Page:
When I get going, I probably cruise along at an average reading speed. I’ve never tried to measure my reading speed in any scientific way (which, I suppose, is unusual since I measure just about everything else about myself). I read a lot and it might seem to those looking in from outside that I read quickly, but that is an illusion caused mostly by the fact that reading is the water that fills in the jar of pebbles that makes up my day. Reading is my default mode. Put another way: when I am not otherwise occupied, I am reading.
But the actual speed at which I read is mostly constant with one quirky exception: my reading picks up speed as I approach the exciting conclusion of whatever book I happen to be reading.
Maybe this happens to you and maybe it doesn’t, but my own personal brand of speed reading is a kind of steady increase in pace as the excitement picks up at the conclusion of a book, until it seems as if I am simply zipping past each page barely seeing the words. I finish the way a sprinter finishes a race, out of breath and with the last push one big blur.
This alone convinces me that speed-reading techniques would be completely lost on me. The thing is, while I race through the end of the book, I do so by gestalt, and not be that calm, leisurely absorption of each word on the page. And that is a problem, because the ending of books are often much more of a blur to me than the 90% of narrative that comes before. I wish that I could maintain the same pace that I maintain through the rest of the book, but the excitement rushes me along. I turn pages, skimming, desperate to know what happens next. In doing so, I sacrifice the details and the beauty of language in an effort to swallow the plot whole.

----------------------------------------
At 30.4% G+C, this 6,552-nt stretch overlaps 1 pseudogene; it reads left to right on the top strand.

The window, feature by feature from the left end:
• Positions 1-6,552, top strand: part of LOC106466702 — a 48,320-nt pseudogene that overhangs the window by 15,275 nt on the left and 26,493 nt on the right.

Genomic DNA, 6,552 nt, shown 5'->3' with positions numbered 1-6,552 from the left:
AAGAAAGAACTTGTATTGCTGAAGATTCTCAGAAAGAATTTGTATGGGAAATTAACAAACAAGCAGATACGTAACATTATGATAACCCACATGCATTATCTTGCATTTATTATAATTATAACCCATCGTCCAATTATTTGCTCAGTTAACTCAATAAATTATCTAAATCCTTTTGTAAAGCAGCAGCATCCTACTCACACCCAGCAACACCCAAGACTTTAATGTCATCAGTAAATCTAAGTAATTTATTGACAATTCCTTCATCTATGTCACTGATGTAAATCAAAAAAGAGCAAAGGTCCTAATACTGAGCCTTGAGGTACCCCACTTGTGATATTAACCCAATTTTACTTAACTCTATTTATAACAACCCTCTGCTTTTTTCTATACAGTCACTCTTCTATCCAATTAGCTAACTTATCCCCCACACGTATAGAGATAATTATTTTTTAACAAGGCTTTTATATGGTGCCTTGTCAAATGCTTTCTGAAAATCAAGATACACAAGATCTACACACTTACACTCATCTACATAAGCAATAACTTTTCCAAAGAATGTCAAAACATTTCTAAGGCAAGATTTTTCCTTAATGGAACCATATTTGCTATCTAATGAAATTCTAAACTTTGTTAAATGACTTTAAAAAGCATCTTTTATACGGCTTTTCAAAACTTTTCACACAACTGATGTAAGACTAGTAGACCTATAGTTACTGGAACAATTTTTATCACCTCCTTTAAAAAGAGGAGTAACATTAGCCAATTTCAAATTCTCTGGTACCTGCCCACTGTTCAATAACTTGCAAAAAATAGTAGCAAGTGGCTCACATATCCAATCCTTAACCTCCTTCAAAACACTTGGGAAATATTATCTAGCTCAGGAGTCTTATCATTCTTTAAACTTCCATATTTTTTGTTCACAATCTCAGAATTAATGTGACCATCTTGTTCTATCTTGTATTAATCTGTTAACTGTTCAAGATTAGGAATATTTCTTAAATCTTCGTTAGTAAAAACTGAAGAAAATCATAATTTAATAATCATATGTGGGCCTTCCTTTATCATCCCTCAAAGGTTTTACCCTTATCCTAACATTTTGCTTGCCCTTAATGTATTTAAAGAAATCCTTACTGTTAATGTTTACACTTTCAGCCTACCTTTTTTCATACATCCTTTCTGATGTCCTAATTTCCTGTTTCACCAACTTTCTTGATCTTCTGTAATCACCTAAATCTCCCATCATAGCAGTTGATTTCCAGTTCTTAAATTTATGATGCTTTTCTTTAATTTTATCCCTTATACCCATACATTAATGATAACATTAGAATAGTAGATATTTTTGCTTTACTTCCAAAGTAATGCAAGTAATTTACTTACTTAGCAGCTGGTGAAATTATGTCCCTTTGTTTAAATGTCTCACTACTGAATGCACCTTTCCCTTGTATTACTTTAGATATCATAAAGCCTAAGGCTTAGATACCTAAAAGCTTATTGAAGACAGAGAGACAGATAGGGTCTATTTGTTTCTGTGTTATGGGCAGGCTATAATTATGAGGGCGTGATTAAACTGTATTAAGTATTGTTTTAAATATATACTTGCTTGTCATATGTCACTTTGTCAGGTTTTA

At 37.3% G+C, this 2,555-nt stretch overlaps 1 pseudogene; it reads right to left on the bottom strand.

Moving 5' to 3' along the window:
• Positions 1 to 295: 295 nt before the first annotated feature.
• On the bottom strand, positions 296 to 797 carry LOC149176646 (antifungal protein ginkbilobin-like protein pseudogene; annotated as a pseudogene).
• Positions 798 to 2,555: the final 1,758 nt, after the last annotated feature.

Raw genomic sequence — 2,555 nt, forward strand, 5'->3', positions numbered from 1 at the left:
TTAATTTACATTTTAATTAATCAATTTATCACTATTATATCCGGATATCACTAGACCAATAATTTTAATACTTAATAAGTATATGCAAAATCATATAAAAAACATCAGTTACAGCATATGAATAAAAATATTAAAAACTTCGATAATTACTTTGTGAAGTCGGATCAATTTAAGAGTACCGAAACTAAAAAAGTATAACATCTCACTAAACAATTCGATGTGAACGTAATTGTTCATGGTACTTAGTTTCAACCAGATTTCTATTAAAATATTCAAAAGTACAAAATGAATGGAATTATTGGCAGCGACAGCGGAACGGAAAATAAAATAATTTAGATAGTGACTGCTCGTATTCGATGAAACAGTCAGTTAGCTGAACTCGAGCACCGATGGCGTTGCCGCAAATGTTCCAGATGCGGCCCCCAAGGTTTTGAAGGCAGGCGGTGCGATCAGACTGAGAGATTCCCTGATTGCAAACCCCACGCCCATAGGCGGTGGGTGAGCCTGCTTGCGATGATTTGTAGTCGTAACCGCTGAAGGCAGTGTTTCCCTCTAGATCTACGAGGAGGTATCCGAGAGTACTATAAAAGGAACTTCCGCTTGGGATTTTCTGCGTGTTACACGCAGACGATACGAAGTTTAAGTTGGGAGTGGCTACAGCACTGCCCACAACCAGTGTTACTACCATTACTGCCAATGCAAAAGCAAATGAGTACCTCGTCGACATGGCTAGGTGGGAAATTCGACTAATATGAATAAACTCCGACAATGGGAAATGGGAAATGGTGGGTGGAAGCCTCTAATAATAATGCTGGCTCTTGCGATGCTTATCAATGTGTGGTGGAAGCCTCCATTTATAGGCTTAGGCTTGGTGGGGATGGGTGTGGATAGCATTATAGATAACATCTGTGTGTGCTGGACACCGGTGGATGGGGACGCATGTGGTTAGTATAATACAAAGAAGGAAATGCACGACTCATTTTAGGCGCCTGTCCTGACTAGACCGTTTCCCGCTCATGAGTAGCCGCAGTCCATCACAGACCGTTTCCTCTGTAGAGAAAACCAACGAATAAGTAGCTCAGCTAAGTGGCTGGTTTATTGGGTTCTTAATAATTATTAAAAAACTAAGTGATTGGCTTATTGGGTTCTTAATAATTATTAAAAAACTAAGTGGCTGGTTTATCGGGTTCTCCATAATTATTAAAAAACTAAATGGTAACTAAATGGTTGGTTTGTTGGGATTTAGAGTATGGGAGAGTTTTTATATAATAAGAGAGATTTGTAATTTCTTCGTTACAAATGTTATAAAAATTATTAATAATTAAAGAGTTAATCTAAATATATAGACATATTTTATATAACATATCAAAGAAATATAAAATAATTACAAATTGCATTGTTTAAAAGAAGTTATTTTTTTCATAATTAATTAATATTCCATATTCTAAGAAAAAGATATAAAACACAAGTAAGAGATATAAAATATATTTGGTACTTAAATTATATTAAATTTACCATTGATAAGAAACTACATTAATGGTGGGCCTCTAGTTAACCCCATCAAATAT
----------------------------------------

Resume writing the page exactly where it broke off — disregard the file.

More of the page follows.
I’ve lived with this problem my entire life, as far as I can recall, and I’ve never discovered an adequate solution–until I began listening to audio books a few weeks ago.
For instance, I recently finished “reading” my first audio book, Misery by Stephen King. The book is read by actress Lindsay Crouse and she is an excellent reader. (Indeed, I enjoyed her reading so much that I am now listening to her narrate Stephen King’s Gerald’s Game.) I’d never read the book before but I’d seen the movie a long time ago when it first came out. Fortunately, I’d forgotten most of that and found the book fascinating and engaging–to say nothing of a page turner. Except, there were no pages to turn! I was listening to the book. Perhaps the most amazing part of this experience was when I got to that last ten percent or so of the book and reached the climactic conclusion. In the ordinary course of events, my own reading would have accelerated, zipping beyond my ability to keep up with every word, so that I would have been skimming and getting only vague images.
But I was listening to Linday Crouse read. And despite the exciting conclusion, the pace of her reading didn’t change.
And so, for the first time in recent memory, I was treated to an exciting conclusion in which I did not lose control and speed ahead, but instead continued to “read” at the same pace. The images were much sharper. I caught onto things–little details–that I would certainly have missed if I’d been reading it on the screen or page. And it was a wonderfully full experience (to say nothing of a surprisingly good book).
From this, one might gather that the solution to my problem is listening to audio books instead of reading the books themselves. I see it another way. By listening to audio book, I can learn to better pace my inner reader; learn to hold back when I feel the need to suddenly speed up; learn to better identify when the words are moving by so quickly that the images begin to blur. And maybe, after some practice, I won’t speed through the endings of books in such a mad rush that the overall effect is diluted.
It never occurred to me that listening to an audio book would serve any other purpose than allowing me to read while doing other things. But boy oh boy, what a revelation this first book has been to me. I imagine my reading experience overall will only get better from here on out.